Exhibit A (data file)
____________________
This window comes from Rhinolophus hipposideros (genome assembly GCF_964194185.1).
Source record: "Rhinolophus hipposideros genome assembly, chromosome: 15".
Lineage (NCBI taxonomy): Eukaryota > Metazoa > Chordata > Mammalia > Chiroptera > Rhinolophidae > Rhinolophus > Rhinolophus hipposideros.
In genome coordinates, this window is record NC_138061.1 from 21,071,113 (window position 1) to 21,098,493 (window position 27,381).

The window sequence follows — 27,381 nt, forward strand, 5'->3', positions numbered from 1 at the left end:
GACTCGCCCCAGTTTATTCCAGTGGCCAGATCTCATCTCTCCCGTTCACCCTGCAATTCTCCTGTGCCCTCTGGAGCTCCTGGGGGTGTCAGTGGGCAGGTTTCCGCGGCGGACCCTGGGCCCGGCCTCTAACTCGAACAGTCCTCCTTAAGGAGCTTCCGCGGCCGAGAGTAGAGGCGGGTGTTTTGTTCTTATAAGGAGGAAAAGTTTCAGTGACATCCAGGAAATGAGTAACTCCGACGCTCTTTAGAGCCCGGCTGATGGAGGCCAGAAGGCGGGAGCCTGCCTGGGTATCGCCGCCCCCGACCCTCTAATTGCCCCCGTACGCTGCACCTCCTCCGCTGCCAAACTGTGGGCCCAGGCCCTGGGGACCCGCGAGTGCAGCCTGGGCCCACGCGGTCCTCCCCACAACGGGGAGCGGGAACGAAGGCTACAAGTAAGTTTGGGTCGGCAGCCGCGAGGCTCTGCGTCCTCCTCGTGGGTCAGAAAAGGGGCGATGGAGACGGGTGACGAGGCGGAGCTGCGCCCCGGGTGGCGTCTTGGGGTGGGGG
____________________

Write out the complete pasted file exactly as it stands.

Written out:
This window comes from Rhinolophus hipposideros (genome assembly GCF_964194185.1).
Source record: "Rhinolophus hipposideros genome assembly, chromosome: 15".
Lineage (NCBI taxonomy): Eukaryota > Metazoa > Chordata > Mammalia > Chiroptera > Rhinolophidae > Rhinolophus > Rhinolophus hipposideros.
In genome coordinates, this window is record NC_138061.1 from 21,071,113 (window position 1) to 21,098,493 (window position 27,381).

The window sequence follows — 27,381 nt, forward strand, 5'->3', positions numbered from 1 at the left end:
GACTCGCCCCAGTTTATTCCAGTGGCCAGATCTCATCTCTCCCGTTCACCCTGCAATTCTCCTGTGCCCTCTGGAGCTCCTGGGGGTGTCAGTGGGCAGGTTTCCGCGGCGGACCCTGGGCCCGGCCTCTAACTCGAACAGTCCTCCTTAAGGAGCTTCCGCGGCCGAGAGTAGAGGCGGGTGTTTTGTTCTTATAAGGAGGAAAAGTTTCAGTGACATCCAGGAAATGAGTAACTCCGACGCTCTTTAGAGCCCGGCTGATGGAGGCCAGAAGGCGGGAGCCTGCCTGGGTATCGCCGCCCCCGACCCTCTAATTGCCCCCGTACGCTGCACCTCCTCCGCTGCCAAACTGTGGGCCCAGGCCCTGGGGACCCGCGAGTGCAGCCTGGGCCCACGCGGTCCTCCCCACAACGGGGAGCGGGAACGAAGGCTACAAGTAAGTTTGGGTCGGCAGCCGCGAGGCTCTGCGTCCTCCTCGTGGGTCAGAAAAGGGGCGATGGAGACGGGTGACGAGGCGGAGCTGCGCCCCGGGTGGCGTCTTGGGGTGGGGG